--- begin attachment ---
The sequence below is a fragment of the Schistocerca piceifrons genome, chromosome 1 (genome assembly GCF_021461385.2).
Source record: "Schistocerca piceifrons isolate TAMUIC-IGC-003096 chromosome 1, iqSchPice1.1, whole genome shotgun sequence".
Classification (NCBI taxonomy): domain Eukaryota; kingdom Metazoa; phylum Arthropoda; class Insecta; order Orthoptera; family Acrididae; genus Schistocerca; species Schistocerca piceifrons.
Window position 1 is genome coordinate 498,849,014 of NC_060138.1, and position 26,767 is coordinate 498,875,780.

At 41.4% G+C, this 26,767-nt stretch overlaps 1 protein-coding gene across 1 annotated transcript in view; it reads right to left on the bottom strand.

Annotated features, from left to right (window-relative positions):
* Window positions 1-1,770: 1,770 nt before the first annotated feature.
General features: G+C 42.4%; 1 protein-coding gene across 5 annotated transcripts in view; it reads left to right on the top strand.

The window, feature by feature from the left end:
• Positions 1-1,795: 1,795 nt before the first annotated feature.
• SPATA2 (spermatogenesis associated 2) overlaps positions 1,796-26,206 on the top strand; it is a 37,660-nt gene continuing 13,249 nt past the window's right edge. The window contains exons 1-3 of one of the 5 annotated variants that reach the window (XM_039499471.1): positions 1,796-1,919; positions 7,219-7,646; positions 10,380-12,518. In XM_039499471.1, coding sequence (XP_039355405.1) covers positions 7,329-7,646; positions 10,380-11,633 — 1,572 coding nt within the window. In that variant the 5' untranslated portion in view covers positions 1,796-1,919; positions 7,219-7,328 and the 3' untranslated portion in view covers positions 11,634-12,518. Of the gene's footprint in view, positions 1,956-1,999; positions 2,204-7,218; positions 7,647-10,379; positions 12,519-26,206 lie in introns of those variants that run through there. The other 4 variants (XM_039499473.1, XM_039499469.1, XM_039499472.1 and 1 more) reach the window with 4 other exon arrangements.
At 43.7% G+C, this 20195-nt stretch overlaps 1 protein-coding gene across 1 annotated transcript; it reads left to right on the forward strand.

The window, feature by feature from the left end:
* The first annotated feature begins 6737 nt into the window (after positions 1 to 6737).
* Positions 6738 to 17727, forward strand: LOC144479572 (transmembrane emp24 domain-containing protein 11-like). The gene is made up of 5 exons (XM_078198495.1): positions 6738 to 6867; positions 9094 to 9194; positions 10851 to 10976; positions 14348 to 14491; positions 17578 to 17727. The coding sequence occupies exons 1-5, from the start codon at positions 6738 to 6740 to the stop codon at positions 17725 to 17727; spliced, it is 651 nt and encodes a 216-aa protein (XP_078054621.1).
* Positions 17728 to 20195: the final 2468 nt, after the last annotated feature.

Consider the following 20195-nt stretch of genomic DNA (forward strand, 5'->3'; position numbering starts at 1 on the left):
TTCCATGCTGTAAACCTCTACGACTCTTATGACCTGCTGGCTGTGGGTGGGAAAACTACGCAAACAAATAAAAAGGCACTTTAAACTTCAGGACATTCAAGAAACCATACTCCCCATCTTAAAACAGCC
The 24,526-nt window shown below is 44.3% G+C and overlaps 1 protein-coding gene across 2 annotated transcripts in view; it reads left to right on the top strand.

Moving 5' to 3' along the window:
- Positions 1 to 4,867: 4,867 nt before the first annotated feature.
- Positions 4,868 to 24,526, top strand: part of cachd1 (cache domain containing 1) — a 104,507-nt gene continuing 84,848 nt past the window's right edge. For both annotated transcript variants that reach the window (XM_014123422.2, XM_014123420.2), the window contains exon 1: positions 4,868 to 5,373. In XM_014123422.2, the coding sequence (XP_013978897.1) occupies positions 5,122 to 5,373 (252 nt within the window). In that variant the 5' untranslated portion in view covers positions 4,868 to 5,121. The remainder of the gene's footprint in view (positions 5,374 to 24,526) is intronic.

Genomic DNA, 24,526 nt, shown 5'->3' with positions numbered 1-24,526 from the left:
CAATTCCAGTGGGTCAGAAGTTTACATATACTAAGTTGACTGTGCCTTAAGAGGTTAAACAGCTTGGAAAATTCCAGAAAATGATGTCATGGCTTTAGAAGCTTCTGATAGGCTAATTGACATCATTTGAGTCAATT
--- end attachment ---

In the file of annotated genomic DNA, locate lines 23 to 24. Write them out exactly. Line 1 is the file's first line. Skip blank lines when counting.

Genomic DNA, 24,526 nt, shown 5'->3' with positions numbered 1-24,526 from the left:
CAATTCCAGTGGGTCAGAAGTTTACATATACTAAGTTGACTGTGCCTTAAGAGGTTAAACAGCTTGGAAAATTCCAGAAAATGATGTCATGGCTTTAGAAGCTTCTGATAGGCTAATTGACATCATTTGAGTCAATT